Climate change and health care are two separate beats, right? Usually that’s the case.
Environmental reporters worry about endangered species and greenhouse gases. Health reporters worry about hospital and physician quality and safety and reducing costs of care.
But the two are increasingly intertwined, as my former San Diego Union-Tribune colleague and Pulitzer Prize winner David Hasemyer points out. He documents in his series of stories for InsideClimateNews a disturbing link between rising global temperatures and numbers of heat-related deaths and serious illnesses such as stroke, in our military forces.
Hasemyer’s new “How I Did It” piece provides a detailed step-by-step on how journalists can find out about heat-related deaths at their regional bases, lists great data sources and public relations representatives, and provides a lot more helpful information.
His stories are excellent:
- Nov. 11, 2019: U.S. Military Bases Face Increasingly Dangerous Heat as Climate Changes, Report Warns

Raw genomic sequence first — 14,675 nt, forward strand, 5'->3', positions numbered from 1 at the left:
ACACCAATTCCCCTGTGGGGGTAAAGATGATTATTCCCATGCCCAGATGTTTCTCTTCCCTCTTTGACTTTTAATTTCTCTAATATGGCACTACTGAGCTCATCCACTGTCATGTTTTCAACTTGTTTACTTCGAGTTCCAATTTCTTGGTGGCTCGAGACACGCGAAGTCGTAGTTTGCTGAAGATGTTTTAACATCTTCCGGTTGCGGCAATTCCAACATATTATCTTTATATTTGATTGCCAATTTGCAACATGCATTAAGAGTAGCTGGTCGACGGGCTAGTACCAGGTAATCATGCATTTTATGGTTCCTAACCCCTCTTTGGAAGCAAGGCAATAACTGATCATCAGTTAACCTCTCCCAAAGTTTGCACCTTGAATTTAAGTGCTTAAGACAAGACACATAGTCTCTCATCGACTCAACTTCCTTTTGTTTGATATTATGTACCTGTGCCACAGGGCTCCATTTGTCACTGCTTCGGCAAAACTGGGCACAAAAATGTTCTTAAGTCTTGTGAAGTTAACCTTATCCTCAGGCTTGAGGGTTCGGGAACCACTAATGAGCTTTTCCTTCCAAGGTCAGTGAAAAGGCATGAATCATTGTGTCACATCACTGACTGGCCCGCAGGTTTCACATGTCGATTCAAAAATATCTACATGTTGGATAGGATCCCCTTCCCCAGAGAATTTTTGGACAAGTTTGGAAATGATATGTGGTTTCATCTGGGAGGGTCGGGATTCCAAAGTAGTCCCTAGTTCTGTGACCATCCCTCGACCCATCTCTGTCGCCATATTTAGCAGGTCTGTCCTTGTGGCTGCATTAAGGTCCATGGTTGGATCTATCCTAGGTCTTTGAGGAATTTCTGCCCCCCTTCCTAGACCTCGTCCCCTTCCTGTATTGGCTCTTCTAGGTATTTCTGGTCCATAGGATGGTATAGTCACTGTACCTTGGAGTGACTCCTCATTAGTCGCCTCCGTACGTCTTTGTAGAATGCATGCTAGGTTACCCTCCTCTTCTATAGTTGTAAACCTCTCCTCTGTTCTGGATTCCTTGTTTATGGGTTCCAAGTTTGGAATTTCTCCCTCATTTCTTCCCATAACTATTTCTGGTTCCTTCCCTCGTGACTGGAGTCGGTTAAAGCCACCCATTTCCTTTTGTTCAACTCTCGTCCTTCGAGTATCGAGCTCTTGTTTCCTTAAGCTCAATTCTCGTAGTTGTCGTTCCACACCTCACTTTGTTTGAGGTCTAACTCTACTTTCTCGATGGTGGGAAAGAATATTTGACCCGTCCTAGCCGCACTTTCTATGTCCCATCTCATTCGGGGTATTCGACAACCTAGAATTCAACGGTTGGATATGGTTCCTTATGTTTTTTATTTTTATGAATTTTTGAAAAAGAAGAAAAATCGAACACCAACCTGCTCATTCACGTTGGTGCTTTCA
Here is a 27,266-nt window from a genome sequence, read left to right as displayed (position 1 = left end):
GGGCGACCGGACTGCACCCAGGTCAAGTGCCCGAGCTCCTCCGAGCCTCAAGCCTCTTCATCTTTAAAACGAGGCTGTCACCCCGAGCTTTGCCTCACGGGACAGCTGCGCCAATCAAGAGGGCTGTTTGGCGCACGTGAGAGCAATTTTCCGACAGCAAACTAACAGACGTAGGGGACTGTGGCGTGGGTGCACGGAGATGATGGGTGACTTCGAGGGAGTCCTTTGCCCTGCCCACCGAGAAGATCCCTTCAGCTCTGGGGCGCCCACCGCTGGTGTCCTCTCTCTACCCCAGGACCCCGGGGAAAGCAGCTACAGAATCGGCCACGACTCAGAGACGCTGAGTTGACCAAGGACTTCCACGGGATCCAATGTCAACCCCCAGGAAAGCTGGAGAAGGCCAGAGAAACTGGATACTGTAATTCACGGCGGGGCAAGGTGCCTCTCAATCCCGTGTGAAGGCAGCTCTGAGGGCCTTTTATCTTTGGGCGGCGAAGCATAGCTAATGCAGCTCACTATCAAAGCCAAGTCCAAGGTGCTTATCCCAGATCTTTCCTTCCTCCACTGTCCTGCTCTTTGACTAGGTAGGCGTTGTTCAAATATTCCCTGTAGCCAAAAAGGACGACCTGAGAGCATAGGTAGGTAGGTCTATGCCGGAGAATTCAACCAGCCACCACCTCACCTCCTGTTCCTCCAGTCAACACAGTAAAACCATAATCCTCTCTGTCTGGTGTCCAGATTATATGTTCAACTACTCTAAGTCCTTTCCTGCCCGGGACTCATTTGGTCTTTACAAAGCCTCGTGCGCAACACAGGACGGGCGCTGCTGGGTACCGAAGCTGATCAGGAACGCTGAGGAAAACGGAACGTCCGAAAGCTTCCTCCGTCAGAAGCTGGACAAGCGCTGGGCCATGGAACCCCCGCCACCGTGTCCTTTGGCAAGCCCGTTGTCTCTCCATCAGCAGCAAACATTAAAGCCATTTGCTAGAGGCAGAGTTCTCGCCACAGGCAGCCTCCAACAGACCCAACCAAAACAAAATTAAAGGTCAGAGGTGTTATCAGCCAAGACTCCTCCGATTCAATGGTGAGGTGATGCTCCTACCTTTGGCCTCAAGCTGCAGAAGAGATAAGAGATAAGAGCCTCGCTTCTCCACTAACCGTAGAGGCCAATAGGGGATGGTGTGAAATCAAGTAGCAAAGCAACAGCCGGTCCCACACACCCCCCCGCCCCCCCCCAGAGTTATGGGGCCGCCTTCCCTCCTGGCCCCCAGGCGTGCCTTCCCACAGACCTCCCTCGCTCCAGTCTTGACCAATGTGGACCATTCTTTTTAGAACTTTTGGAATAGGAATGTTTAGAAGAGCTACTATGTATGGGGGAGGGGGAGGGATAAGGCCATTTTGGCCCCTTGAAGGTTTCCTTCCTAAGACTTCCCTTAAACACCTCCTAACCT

By mid-century, troops could face an extra month of extreme heat days if nothing is done to lower greenhouse gas emissions, the Union of Concerned Scientists found.
- July 23, 2019: U.S. Soldiers Falling Ill, Dying in the Heat as Climate Warms
At least 17 service members have died from heat illnesses in the past decade, and the rise in heat stress injuries suggests the military isn’t prepared for worse.
The growing link between climate change and health care was also apparent during the American Medical Association’s interim meeting in San Diego Nov. 16-19, which MedPage Today asked me to cover.
During a special session, three physicians who are climate experts admonished their physician audience that they have a moral obligation to convince their fellow practitioners and their chief executive officers that their industry contributes a lot of avoidable pollution, in waste and greenhouse gases, and that the health care system can and should work quickly to reduce.
Some of the speakers also advised physicians to use their influence and trust to persuade climate change deniers among their patients that the impacts from global warming on the planet are real.
- Climate Change: Is Addressing It Part of the Doctor’s Job?
Health impacts are clear, putting onus on physicians to take leadership, AMA delegates told